Photographer's Note

I took this photo from the Place Ville-Marie Observatory. Here we can see the Saint Lawrence River the Giant Wheel and the The Biosphere. The Place Ville-Marie Observatory is 3,1 Km of distance from The Giant Wheel.

For a note of Giant Wheel take a look: HERE

The Biosphere (French: "La Biosphère de Montréal") is a museum dedicated to the environment. It is located at Parc Jean-Drapeau, on Saint Helen's Island. The museum's geodesic dome was designed by Buckminster Fuller.

The building (previously called Expo 67) originally formed an enclosed structure of steel and acrylic cells, 76 metres (249 ft) in diameter and 62 metres (203 ft) high. It is a Class 1 (icosahedral, as differentiated from Class 2 domes, which are dodecahedral, and Class 3 ones, which are tetrahedral), 32-frequency, double-layer dome, in which the inner and outer layers are connected by a latticework of struts. In 1976 during structural renovations, a fire burned away the building's transparent acrylic bubble, but the hard steel truss structure remained and the place was closed till 1990.

In August 1990, Environment Canada purchased the site for $17.5 million to turn it into an interactive museum showcasing and exploring the water ecosystems of the Great Lakes-Saint Lawrence River regions. The museum was inaugurated in 1995 as a water museum, and is a set of enclosed buildings designed by Éric Gauthier, inside the original steel skeleton. The Biosphère changed its name in 2007 to become an environment museum. It offers interactive activities and presents exhibitions about the major environmental issues related to water, climate change, air, ecotechnologies, and sustainable development.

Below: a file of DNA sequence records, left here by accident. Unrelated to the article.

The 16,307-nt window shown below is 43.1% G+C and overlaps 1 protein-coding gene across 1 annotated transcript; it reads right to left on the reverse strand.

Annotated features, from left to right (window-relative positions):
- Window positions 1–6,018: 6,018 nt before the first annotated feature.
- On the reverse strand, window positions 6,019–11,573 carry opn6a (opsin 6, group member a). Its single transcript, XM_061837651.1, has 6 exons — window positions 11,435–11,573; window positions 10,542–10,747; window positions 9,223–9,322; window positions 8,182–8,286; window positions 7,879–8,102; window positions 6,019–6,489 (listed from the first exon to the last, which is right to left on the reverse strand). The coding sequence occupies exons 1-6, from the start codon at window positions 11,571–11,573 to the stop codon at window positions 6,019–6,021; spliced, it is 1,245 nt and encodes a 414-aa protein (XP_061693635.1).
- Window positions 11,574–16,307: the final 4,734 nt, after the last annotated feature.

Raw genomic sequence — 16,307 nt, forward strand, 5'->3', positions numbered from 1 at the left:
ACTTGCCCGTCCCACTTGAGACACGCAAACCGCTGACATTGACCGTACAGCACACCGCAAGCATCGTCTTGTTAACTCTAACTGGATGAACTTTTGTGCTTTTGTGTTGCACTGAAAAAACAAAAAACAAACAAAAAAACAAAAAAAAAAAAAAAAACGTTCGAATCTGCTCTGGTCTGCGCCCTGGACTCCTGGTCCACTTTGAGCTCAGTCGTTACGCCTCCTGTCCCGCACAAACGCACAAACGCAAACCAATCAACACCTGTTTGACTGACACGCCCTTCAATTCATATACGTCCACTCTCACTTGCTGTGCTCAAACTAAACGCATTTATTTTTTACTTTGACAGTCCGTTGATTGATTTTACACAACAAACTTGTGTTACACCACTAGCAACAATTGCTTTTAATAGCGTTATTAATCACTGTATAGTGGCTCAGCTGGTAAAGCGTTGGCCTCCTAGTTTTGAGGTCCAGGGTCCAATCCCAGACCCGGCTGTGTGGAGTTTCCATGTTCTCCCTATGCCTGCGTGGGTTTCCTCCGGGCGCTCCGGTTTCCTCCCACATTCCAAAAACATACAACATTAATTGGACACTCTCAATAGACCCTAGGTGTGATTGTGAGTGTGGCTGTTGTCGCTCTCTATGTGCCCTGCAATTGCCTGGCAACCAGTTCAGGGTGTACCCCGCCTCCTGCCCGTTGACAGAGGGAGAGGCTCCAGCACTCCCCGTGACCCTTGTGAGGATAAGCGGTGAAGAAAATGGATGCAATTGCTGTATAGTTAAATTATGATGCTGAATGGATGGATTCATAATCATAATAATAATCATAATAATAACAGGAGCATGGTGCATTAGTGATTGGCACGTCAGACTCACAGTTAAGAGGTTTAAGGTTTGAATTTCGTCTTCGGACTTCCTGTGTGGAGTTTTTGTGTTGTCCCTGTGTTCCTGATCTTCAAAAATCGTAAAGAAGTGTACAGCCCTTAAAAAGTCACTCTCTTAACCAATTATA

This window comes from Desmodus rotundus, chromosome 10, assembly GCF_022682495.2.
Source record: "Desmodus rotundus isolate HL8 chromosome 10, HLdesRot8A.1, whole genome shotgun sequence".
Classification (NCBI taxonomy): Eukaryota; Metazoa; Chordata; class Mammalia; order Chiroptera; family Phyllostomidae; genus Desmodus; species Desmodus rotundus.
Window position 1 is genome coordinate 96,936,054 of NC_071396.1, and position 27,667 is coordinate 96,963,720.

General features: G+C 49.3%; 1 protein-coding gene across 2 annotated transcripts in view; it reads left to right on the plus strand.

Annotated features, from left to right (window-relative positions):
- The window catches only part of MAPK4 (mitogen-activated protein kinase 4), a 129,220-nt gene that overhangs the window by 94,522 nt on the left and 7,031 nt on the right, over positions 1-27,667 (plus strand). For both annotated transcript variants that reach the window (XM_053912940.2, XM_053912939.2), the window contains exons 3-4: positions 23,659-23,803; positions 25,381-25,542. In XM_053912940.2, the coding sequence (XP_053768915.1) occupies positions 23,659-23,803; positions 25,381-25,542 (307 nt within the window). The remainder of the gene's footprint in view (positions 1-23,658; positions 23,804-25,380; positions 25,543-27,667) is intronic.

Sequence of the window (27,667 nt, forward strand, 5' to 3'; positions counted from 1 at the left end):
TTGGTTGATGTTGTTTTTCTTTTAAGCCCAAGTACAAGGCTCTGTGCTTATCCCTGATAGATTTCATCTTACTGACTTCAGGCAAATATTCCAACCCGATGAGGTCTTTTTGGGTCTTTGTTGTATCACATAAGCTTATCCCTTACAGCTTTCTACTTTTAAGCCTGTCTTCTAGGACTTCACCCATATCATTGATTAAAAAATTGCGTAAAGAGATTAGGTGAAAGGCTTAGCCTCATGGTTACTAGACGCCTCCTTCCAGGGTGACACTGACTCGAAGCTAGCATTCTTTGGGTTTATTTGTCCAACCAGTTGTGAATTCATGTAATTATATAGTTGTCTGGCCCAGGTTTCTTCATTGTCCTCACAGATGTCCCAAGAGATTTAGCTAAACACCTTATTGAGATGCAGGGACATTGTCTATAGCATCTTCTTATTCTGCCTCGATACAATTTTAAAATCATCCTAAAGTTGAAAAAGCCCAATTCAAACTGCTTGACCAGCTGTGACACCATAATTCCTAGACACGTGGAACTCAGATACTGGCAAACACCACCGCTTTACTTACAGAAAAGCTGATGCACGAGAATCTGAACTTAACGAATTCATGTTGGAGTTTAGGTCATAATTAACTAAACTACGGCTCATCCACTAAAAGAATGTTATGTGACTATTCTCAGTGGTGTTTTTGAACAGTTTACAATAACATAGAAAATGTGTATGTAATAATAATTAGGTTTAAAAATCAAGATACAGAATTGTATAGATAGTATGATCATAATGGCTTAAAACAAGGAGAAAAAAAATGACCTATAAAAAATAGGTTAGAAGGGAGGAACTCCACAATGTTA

Saint Lawrance River (French: Fleuve Saint-Laurent; Tuscarora: Kahnawáʼkye;[3] Mohawk: Kaniatarowanenneh, meaning "big waterway"): is a large river in the middle latitudes of North America. The Saint Lawrence River flows in a roughly north-easterly direction, connecting the Great Lakes with the Atlantic Ocean and forming the primary drainage outflow of the Great Lakes Basin. It traverses the Canadian provinces of Quebec and Ontario, and is part of the international boundary between Ontario, Canada, and the U.S. state of New York. This river provides the basis for the commercial Saint Lawrence Seaway.

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Additional Photos by Andre Bonavita (bona) Gold Star Critiquer/Gold Star Workshop Editor/Gold Note Writer [C: 1329 W: 110 N: 3080] (14381)
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